Unknown vandals broke into the synagogue on the island of Corfu and burned books two centuries old as well as kipot and tallitot.
The break-in occurred at approximately dawn Tuesday, the second day of Passover.
Firemen arrived within minutes and prevented the fire from spreading after being alerted by a police patrol car that was stationed in the front of the synagogue.
The president of the Corfu Jewish community, Zinos Velelis, praised the quick reaction of the fire department and police.
“We never had such an incident or any incident for that matter before in Corfu,” he said. “We hope it is a isolated incident that the entire Corfu population will condemn.”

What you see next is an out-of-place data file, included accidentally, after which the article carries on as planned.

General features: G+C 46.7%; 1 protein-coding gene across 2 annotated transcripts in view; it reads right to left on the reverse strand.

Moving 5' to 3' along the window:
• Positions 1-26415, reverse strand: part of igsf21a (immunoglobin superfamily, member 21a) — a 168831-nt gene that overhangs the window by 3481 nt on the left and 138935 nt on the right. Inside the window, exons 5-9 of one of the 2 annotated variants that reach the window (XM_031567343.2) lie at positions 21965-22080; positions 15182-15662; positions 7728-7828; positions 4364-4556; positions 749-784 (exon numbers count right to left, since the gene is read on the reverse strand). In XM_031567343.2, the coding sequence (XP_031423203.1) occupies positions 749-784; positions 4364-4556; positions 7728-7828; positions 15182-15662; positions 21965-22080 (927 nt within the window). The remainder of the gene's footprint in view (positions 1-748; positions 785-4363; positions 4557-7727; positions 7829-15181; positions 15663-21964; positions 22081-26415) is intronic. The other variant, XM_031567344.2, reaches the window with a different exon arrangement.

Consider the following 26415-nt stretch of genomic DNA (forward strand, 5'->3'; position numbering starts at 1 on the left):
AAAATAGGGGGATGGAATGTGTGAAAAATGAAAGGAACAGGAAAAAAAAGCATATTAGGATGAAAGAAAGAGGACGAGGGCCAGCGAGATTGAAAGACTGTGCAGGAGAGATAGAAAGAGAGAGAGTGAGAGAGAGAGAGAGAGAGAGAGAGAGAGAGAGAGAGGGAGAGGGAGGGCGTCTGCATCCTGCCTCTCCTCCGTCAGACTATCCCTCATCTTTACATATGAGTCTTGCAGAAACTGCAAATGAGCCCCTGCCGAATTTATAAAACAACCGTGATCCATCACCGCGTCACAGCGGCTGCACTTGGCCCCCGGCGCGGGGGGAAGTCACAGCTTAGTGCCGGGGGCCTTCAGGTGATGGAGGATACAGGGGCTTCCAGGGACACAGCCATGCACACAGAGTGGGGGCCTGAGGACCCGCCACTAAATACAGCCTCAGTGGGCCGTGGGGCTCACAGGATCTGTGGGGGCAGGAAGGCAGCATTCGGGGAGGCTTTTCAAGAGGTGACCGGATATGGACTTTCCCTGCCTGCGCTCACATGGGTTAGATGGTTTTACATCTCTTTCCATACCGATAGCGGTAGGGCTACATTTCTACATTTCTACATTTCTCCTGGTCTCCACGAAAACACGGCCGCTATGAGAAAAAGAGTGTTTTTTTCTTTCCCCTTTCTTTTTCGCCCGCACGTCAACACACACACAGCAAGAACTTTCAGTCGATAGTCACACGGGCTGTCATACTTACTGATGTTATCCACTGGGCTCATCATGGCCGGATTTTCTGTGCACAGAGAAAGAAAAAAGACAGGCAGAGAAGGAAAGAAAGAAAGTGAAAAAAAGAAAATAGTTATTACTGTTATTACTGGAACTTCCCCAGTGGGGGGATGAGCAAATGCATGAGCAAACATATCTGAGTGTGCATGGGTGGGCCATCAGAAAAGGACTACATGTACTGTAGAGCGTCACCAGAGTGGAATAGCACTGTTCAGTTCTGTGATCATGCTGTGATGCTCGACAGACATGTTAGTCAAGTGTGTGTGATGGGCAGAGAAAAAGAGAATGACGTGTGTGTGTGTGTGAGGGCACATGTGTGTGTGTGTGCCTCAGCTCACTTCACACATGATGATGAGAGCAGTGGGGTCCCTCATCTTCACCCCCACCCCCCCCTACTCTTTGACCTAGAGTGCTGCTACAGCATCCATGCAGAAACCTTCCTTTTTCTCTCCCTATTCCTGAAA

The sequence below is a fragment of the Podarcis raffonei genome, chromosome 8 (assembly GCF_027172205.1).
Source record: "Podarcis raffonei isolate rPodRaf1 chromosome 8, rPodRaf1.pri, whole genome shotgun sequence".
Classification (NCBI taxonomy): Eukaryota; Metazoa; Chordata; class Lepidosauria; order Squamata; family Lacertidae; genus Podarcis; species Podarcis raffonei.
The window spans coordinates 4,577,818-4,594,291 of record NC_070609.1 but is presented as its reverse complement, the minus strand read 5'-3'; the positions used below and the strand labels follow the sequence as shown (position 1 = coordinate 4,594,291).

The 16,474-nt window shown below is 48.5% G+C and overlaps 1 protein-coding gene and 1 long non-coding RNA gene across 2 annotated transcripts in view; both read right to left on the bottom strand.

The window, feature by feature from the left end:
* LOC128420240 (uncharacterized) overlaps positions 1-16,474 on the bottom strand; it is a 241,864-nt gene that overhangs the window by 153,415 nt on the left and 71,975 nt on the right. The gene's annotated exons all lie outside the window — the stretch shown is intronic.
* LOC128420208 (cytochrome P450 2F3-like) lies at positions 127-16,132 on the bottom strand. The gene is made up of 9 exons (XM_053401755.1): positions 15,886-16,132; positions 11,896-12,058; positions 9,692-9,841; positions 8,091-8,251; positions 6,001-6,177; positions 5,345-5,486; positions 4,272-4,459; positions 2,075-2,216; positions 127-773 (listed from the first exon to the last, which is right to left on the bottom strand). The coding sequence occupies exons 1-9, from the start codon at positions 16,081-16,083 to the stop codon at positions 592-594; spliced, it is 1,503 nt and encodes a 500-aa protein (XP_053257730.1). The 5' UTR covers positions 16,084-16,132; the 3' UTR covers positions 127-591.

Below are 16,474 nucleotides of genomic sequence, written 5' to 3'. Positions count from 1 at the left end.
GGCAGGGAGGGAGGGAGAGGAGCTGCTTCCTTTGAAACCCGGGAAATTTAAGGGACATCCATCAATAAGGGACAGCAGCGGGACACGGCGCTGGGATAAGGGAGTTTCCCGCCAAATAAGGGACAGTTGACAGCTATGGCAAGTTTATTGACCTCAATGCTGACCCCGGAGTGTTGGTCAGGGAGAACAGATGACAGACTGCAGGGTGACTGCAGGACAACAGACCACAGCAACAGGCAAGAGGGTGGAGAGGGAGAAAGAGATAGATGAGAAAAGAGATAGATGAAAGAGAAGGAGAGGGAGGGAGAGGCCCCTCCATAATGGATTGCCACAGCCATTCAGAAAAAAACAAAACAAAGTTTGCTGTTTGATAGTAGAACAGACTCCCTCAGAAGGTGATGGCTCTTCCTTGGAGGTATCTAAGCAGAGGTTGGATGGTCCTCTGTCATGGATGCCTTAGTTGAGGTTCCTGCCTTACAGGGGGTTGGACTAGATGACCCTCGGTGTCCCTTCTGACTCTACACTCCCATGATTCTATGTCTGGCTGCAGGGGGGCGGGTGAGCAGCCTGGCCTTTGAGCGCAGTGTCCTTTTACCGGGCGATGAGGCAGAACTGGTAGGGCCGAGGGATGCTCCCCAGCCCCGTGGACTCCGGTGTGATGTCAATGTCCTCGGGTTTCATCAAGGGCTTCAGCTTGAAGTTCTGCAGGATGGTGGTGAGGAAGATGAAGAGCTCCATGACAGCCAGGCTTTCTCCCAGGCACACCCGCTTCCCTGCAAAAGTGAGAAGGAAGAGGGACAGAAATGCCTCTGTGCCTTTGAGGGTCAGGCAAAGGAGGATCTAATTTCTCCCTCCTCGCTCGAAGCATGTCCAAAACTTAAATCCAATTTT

In its condemnation of the incident, the Central Board of Jewish Communities in Greece said in a statement, “In contemporary Greece, society cannot allow or tolerate anti-Semitism, given that such attacks undermine our civilization, our dignity, our human nature, our democracy.”
George Petalotis, a spokesman for the Greek government, in a statement condemning the break-in called the destruction of sacred religious books “an immoral and outrageous act.”
About 60 Jews live on Corfu. Some 2,000 Jews lived there prior to World War II; only 187 survived the war. Jews have had a presence on Corfu since the 12th century.